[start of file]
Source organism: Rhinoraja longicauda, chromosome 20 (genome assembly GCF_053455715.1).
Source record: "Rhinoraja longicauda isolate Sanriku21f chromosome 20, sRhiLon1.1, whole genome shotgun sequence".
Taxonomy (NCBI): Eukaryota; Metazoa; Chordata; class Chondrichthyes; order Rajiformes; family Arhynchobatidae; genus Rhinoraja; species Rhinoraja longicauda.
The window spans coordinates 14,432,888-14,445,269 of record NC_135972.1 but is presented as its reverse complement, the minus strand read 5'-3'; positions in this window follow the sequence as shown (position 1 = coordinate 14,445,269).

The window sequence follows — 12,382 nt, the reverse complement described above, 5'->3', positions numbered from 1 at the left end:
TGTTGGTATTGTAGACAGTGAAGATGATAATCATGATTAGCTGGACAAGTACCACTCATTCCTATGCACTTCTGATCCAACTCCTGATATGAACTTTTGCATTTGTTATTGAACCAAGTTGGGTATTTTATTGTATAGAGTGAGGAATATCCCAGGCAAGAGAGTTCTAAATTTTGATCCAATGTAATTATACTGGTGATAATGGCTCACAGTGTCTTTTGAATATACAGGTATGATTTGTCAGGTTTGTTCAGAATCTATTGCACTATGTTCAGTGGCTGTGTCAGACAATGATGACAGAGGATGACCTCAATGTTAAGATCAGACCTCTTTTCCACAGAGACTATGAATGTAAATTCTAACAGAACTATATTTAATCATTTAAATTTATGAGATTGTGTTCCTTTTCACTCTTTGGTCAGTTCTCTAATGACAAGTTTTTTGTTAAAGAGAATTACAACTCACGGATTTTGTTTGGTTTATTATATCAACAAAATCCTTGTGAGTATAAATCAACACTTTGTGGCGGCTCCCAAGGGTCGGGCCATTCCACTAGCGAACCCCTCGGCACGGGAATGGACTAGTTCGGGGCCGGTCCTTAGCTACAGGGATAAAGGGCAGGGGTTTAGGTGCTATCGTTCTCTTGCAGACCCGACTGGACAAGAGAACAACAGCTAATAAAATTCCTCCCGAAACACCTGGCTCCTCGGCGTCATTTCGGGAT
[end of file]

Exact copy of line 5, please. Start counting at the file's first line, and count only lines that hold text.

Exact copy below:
The window sequence follows — 12,382 nt, the reverse complement described above, 5'->3', positions numbered from 1 at the left end: